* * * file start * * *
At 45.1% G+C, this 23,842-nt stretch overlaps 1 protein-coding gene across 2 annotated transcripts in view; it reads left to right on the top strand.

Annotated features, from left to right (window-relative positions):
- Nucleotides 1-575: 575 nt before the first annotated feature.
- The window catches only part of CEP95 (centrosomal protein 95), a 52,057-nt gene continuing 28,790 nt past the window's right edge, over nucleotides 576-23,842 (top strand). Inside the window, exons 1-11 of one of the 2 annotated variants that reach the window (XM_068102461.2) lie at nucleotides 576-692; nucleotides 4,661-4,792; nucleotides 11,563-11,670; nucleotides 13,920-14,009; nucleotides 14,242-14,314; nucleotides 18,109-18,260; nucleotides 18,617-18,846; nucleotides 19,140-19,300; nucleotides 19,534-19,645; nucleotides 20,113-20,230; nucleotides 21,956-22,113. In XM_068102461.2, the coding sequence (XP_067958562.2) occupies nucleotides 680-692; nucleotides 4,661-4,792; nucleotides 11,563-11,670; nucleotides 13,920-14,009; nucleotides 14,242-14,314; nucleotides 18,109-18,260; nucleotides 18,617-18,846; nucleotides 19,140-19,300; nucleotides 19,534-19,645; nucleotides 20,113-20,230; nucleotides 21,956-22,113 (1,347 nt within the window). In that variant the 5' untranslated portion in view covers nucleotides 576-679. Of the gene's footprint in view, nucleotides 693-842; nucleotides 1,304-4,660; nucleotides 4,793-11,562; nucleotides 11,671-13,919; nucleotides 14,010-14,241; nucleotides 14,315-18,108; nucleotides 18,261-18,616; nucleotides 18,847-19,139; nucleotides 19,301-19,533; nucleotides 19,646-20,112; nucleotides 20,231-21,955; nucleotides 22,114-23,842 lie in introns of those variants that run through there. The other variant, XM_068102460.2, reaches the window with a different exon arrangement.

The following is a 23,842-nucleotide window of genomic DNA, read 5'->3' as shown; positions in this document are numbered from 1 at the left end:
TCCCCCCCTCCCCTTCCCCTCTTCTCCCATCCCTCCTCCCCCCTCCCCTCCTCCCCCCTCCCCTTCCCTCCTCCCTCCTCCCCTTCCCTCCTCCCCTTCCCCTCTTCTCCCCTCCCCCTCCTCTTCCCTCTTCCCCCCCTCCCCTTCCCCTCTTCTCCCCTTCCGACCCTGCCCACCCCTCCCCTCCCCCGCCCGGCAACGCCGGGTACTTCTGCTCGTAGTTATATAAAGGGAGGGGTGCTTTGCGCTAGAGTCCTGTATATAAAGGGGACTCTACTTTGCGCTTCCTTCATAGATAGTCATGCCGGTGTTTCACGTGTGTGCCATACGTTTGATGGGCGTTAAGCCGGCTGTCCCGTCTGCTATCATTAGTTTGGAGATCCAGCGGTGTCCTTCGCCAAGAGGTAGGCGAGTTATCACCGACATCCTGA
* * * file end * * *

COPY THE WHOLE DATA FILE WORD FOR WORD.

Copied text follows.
At 45.1% G+C, this 23,842-nt stretch overlaps 1 protein-coding gene across 2 annotated transcripts in view; it reads left to right on the top strand.

Annotated features, from left to right (window-relative positions):
- Nucleotides 1-575: 575 nt before the first annotated feature.
- The window catches only part of CEP95 (centrosomal protein 95), a 52,057-nt gene continuing 28,790 nt past the window's right edge, over nucleotides 576-23,842 (top strand). Inside the window, exons 1-11 of one of the 2 annotated variants that reach the window (XM_068102461.2) lie at nucleotides 576-692; nucleotides 4,661-4,792; nucleotides 11,563-11,670; nucleotides 13,920-14,009; nucleotides 14,242-14,314; nucleotides 18,109-18,260; nucleotides 18,617-18,846; nucleotides 19,140-19,300; nucleotides 19,534-19,645; nucleotides 20,113-20,230; nucleotides 21,956-22,113. In XM_068102461.2, the coding sequence (XP_067958562.2) occupies nucleotides 680-692; nucleotides 4,661-4,792; nucleotides 11,563-11,670; nucleotides 13,920-14,009; nucleotides 14,242-14,314; nucleotides 18,109-18,260; nucleotides 18,617-18,846; nucleotides 19,140-19,300; nucleotides 19,534-19,645; nucleotides 20,113-20,230; nucleotides 21,956-22,113 (1,347 nt within the window). In that variant the 5' untranslated portion in view covers nucleotides 576-679. Of the gene's footprint in view, nucleotides 693-842; nucleotides 1,304-4,660; nucleotides 4,793-11,562; nucleotides 11,671-13,919; nucleotides 14,010-14,241; nucleotides 14,315-18,108; nucleotides 18,261-18,616; nucleotides 18,847-19,139; nucleotides 19,301-19,533; nucleotides 19,646-20,112; nucleotides 20,231-21,955; nucleotides 22,114-23,842 lie in introns of those variants that run through there. The other variant, XM_068102460.2, reaches the window with a different exon arrangement.

The following is a 23,842-nucleotide window of genomic DNA, read 5'->3' as shown; positions in this document are numbered from 1 at the left end:
TCCCCCCCTCCCCTTCCCCTCTTCTCCCATCCCTCCTCCCCCCTCCCCTCCTCCCCCCTCCCCTTCCCTCCTCCCTCCTCCCCTTCCCTCCTCCCCTTCCCCTCTTCTCCCCTCCCCCTCCTCTTCCCTCTTCCCCCCCTCCCCTTCCCCTCTTCTCCCCTTCCGACCCTGCCCACCCCTCCCCTCCCCCGCCCGGCAACGCCGGGTACTTCTGCTCGTAGTTATATAAAGGGAGGGGTGCTTTGCGCTAGAGTCCTGTATATAAAGGGGACTCTACTTTGCGCTTCCTTCATAGATAGTCATGCCGGTGTTTCACGTGTGTGCCATACGTTTGATGGGCGTTAAGCCGGCTGTCCCGTCTGCTATCATTAGTTTGGAGATCCAGCGGTGTCCTTCGCCAAGAGGTAGGCGAGTTATCACCGACATCCTGA